Then and Now: Leaders of Black History; Gloria Richardson

Gloria Richardson was a very resilient and prominent figure who wanted to fix the racial inequality and segregation in Cambridge, Maryland. A pioneering activist in the civil rights movement, Richardson led the Cambridge Movement, a series of protests against discrimination.

Richardson was born on May 6, 1922 in Baltimore, Maryland. Richardson was raised in a very privileged household as her grandfather was a very wealthy and eminent citizen in Cambridge. Growing up, Richardson was aware of the institutional racism throughout her town and a firsthand victim when her own father and uncle passed away due to the denial of health services because of the color of their skin.

Richardson’s daughter, Donna, was a part of Cambridge’s own civil rights movement, Student Nonviolent Coordinating Committee (SNCC). SNCC was an effort to desegregate Cambridge. Richardson refused to join because of the nonviolent idea, believing that more action would be necessary.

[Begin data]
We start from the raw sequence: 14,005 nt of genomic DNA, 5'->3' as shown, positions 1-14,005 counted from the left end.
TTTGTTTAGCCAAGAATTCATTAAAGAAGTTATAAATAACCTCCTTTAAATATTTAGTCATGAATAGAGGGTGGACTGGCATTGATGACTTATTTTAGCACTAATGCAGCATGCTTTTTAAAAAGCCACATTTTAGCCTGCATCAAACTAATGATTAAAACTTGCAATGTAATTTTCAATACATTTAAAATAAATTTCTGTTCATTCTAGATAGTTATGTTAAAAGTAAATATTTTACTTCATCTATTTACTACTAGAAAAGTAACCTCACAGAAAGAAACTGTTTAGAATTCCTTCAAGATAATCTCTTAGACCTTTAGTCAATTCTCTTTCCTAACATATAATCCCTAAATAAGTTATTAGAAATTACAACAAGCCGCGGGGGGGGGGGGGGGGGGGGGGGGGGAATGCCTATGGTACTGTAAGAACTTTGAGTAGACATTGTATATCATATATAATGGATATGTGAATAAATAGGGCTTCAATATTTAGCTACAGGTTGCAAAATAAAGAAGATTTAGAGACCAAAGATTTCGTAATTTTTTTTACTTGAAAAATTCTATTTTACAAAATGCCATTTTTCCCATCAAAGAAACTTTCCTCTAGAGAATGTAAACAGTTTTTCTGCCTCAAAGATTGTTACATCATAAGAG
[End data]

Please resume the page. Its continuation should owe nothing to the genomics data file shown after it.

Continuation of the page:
After SNCC’s delay, other parents including Richardson created the Cambridge Nonviolent Action Committee (CNAC) to follow up. The CNAC had a very different approach. It was located in a border state, and attacked a variety of topics unlike other SNCC committees. The CNAC rallies were more violent, and the Maryland National Guard remained in Cambridge for a year due to their protests.

The CNAC focused on social justice and armed self defense, and it sparked the idea of ‘black power’ in the civil rights movement. She was offered the Treaty of Cambridge, where it was proposed to vote on right of access to public accommodations. Richardson refused, stating that “A first-class citizen does not beg for freedom”.

She is known as a strong-willed, determined, radical activist. She taught all of us that we should not settle for what should be considered our human rights.

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